Eczema Linked to Hard Water Exposure.

Eczema Linked to Hard Water Exposure.

Jennie Lyon

Eczema Linked to Hard Water Exposure.

One of the most frustrating things about eczema is that we don’t know why it occurs. Yes, we understand the physical reaction, how it damages the skin, but we just don’t know the cause of it. Is it genetic? Is it an allergy? Is it by chance? Is it a normal skin reaction that just “happens” and some kids simply get it worse than others? Now, thanks to a study in the UK, new potential causes of childhood eczema may have been revealed. The key may be hard water.

Hard water is water that has a high content of minerals. Whenever you see soap scum in your bath or lime scale in your kettle, that is caused by hard water. Generally, we just drink it. The WHO (World Health Organization) has stated that there is no evidence that it can cause health problems in human beings, but new studies have suggested that children who have been exposed to hard water may have an increased risk of developing childhood eczema.

Although there have been previous studies that have suggested a link between hard water and eczema in school children, this is the first that focuses specifically on babies. Researchers in the UK examined 1,303 infants from around the country for symptoms of eczema and the hardness level of the water they were exposed to. Apparently, babies that were growing up in areas that had hard water were 87% more likely to develop eczema than babies that grew up in areas with soft water.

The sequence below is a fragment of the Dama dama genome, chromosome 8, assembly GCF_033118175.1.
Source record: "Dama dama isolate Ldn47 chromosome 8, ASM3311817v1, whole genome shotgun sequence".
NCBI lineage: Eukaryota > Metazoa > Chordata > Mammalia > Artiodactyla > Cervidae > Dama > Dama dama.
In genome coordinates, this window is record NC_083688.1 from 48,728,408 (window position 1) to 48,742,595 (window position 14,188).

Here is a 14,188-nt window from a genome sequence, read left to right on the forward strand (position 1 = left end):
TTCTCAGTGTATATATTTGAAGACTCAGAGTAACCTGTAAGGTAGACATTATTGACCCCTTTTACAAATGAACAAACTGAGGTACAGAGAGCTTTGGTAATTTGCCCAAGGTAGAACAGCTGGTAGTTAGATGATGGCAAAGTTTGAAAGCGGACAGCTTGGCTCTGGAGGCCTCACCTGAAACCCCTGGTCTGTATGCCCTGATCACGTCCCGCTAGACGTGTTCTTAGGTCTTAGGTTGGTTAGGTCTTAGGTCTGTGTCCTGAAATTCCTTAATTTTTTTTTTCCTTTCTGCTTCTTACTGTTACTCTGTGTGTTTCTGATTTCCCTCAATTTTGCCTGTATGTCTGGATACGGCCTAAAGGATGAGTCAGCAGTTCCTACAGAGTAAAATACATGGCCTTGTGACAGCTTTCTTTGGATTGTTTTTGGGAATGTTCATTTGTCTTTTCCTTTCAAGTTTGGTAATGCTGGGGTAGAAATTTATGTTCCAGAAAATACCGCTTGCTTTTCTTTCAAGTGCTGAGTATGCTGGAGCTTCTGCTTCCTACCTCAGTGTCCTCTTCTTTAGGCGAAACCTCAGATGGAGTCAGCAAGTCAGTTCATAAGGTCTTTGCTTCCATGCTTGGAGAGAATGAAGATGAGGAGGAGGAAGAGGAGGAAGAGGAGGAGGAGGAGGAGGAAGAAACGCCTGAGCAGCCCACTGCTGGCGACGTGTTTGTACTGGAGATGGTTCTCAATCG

As of yet, it’s still unknown what it is about the hard water that could be the cause. Some doctors suspect it could be a common mineral in the water called calcium carbonate that is causing a weakening of the skin barrier in children. Some believe that other factors, such as the water’s pH level, could actually be the “smoking gun”.

In an upcoming follow-up study, researchers are planning to put water softeners in the homes of some high risk children to find out exactly what is causing eczema in hard water communities. Once a solid link has been established, other precautions can be put into place to protect infants and children both in the UK and elsewhere in the world.

As research is ongoing, this method of eczema risk reduction falls into the “better safe than sorry” category. If you are planning on having more children, and you live in an area with hard water, it might be worth taking a look at some methods of softening it. Who knows, it could make a real difference!

Russell, Peter. “Hard Water Link to Childhood Eczema.” Medscape. 03 June 2016. Web. 05 June 2016.